Too far, too big, too dangerous — families pitch alternative to large care homes ahead of budget
10-bed care home just down the street is what many families want for loved ones
The long-term care home is so small, it could be mistaken for a large suburban house.
Ten beds, a kitchen and a shared living room — this is emerging as one key option for reforming Alberta's pandemic-battered elder-care system.
Many families of dementia patients are now behind the concept, and the government's own expert panel last May recommended 10 per cent of any new builds use this tiny concept. That would be a projected 1,600 new beds in small-scale facilities by 2030.
They're hoping for a sign these beds are coming in the provincial budget Thursday.
Lisa Poole has an image in her mind of one moment that captures exactly why these small homes are needed.
Her father, John Poole, was diagnosed with dementia in his early 70s, a decade before he died. Lisa walked into his long-term care room once to find him naked, cowering in the corner of the shower. Three unfamiliar care staff were trying to rush him through his morning routine. His face was just fear and confusion.
"How would any of us feel if someone was trying to take off our clothes and we didn't understand why?" she said.
"The different faces all the time. When you're in the big facilities, I think they call them rotating staff assignments. Everyone is just set up for failure."
A care home around the corner
John was in several different care homes before he died, including one tiny, experimental one that had just three clients and round-the-clock care staff. By coincidence, it was just down the street from their family home. He and his wife would take walks together, stopping to chat with former neighbours. Stress levels in the whole family dropped.
But it was not sustainable; it closed 10 months after he moved in, said Lisa.
"We had a glimpse of when it can work well. It was amazing."
Advocates say care homes with roughly a dozen clients have become popular in various jurisdictions, including Saskatchewan, the United Kingdom and Australia. They feel more like a home, which is better for dementia patients. The model also makes it easier to create secure, accessible outdoor spaces and let clients participate in normal household routines, such as baking or cooking dinner.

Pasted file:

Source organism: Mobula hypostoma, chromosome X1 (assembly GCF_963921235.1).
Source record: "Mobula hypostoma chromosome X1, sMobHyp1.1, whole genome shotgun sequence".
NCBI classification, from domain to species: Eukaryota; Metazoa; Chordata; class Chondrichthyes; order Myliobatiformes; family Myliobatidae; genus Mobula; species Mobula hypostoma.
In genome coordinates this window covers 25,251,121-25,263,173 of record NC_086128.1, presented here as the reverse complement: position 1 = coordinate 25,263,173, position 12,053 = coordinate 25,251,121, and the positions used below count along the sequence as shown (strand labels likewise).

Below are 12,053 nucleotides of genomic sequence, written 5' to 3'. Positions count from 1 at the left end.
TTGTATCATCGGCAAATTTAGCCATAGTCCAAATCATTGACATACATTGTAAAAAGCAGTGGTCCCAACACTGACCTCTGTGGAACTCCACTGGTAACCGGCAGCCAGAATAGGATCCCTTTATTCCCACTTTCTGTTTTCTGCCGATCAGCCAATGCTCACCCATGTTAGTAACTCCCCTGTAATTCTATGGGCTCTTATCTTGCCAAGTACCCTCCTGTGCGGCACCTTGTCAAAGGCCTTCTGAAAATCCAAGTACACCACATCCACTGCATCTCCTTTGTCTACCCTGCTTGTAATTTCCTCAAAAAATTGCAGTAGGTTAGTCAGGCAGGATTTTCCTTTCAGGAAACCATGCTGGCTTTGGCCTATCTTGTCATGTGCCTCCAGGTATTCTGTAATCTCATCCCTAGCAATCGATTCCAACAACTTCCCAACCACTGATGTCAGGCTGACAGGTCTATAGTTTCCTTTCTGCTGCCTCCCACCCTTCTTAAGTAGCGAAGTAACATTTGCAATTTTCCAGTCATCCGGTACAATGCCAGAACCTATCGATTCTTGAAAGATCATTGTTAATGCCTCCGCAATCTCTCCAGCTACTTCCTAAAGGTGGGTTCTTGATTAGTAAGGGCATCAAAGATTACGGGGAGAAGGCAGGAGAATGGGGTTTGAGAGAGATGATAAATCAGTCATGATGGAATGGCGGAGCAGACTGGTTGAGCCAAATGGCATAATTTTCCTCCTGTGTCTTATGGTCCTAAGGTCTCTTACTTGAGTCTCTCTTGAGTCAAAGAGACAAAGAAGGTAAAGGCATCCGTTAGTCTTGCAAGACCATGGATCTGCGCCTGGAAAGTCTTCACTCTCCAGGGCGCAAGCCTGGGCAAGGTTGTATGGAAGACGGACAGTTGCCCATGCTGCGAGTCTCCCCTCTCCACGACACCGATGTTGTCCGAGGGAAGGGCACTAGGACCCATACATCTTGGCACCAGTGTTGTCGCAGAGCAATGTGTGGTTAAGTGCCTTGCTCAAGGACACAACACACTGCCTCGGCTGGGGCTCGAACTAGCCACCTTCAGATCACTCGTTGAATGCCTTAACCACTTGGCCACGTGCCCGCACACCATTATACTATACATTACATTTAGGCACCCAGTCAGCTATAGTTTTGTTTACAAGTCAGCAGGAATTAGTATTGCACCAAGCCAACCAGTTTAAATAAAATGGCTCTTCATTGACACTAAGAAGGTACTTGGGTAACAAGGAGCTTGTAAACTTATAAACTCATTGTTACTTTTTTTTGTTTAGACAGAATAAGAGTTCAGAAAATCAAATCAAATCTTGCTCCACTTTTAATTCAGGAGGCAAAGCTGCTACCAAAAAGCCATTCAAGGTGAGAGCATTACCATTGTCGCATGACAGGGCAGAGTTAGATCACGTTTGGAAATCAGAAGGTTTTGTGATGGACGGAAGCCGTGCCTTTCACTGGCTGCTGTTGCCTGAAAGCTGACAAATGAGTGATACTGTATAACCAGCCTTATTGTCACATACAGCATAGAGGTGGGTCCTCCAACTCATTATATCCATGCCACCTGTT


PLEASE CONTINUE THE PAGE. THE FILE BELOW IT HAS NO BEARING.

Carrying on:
Fewer staff take on a variety of tasks, so the same person might do some of the cooking, light housekeeping and social activities.
'They could have cupcakes'
Kim Brundrit, who is leading the lobby effort with Dementia Network Calgary, says a home like this would also make the transition easier when it's no longer safe to care for someone in their own home.
"If you could no longer care for your spouse or your mom but they could live down the street and you could go for walks in a familiar area and the grandkids could come over," she said. "Maybe it has a little play structure in the back and they could have cupcakes."
"Less of this: 'Oh, we're going to put all the dementia people over there and we're going to lock those doors and won't interact with them anymore.'"
Dementia Network families started lobbying for change last summer after seeing loved ones die or forget their families because of lockdowns and the spread of COVID-19 through large, aging infrastructure. They launched a research project to examine alternatives. Then Brundrit met with provincial officials in January and was encouraged by the interest shown.
Her team is also hoping to work with Exquisicare, a private company that runs some of the few small-scale homes that already exist in Alberta. Together, they'd like to see if they can measure benefits such decreased infections and bed sores, increased mobility and other quality of life improvements, which could help Alberta Health regulate and target funding for this approach.
Exquisicare has three 10-bed care homes in Edmonton. For Dawn Harsch, a registered nurse who started the company10 years ago, the key item Alberta Health needs to change is the funding structure.
Province says change is coming
In principle, seniors living at home or in a facility can get their medical needs covered but pay out-of-pocket for food and accommodation, in both public and privately-owned facilities. But Harsch says she hasn't been able to access that subsidy for her clients. Her clients stay as they decline and die in those same surroundings. But they pay for all of it — $8,700/month — in her custom-built, 8,000-square foot Upper Windermere and Cameron Heights homes.
"It's all private. I tried (to get a subsidy), and I'm still trying," she said. "I've always supported that the funding should follow the patient where they choose. There needs to be choice in where seniors live."
The expert panel that recommended small-scale care homes last May suggested they would also provide better options for Indigenous communities and those living in remote rural areas.
In a written statement, Alberta Health spokesperson Chris Bourdeau said the plan to transform the continuing care system will include small scale homes.
"(The transformation) includes expanding home and community care, a desire expressed by Albertans in the review of continuing care homes," he said. "This also includes increasing the number of smaller scale residences that provide continuing care services. We will share specific details with Albertans as they are finalized."
The CBC team in Alberta is focusing this month on family caregivers — the husbands, wives, children and others who take on care of loved ones. Visit cbc.ca/familycare to read more.